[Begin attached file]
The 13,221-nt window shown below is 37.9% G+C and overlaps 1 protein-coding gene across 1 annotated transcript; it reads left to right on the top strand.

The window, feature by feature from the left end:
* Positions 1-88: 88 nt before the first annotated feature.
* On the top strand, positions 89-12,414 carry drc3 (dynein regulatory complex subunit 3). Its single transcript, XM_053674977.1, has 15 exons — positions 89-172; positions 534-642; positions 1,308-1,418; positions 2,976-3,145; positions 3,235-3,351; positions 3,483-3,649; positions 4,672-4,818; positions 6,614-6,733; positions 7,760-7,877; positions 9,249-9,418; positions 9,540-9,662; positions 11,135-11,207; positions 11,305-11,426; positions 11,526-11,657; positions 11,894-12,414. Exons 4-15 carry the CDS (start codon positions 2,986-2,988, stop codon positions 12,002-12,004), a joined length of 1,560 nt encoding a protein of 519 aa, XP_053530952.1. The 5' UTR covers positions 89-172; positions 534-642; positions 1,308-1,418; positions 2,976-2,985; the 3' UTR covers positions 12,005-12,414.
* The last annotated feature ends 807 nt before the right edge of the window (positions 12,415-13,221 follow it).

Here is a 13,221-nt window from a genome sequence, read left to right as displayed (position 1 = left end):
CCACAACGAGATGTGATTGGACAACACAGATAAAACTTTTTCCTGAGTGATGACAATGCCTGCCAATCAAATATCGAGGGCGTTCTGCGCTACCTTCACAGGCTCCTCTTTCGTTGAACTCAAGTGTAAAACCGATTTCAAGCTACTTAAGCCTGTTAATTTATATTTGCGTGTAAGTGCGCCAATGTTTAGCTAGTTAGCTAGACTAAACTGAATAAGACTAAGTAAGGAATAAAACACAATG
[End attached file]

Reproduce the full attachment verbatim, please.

The 13,221-nt window shown below is 37.9% G+C and overlaps 1 protein-coding gene across 1 annotated transcript; it reads left to right on the top strand.

The window, feature by feature from the left end:
* Positions 1-88: 88 nt before the first annotated feature.
* On the top strand, positions 89-12,414 carry drc3 (dynein regulatory complex subunit 3). Its single transcript, XM_053674977.1, has 15 exons — positions 89-172; positions 534-642; positions 1,308-1,418; positions 2,976-3,145; positions 3,235-3,351; positions 3,483-3,649; positions 4,672-4,818; positions 6,614-6,733; positions 7,760-7,877; positions 9,249-9,418; positions 9,540-9,662; positions 11,135-11,207; positions 11,305-11,426; positions 11,526-11,657; positions 11,894-12,414. Exons 4-15 carry the CDS (start codon positions 2,986-2,988, stop codon positions 12,002-12,004), a joined length of 1,560 nt encoding a protein of 519 aa, XP_053530952.1. The 5' UTR covers positions 89-172; positions 534-642; positions 1,308-1,418; positions 2,976-2,985; the 3' UTR covers positions 12,005-12,414.
* The last annotated feature ends 807 nt before the right edge of the window (positions 12,415-13,221 follow it).

Here is a 13,221-nt window from a genome sequence, read left to right as displayed (position 1 = left end):
CCACAACGAGATGTGATTGGACAACACAGATAAAACTTTTTCCTGAGTGATGACAATGCCTGCCAATCAAATATCGAGGGCGTTCTGCGCTACCTTCACAGGCTCCTCTTTCGTTGAACTCAAGTGTAAAACCGATTTCAAGCTACTTAAGCCTGTTAATTTATATTTGCGTGTAAGTGCGCCAATGTTTAGCTAGTTAGCTAGACTAAACTGAATAAGACTAAGTAAGGAATAAAACACAATG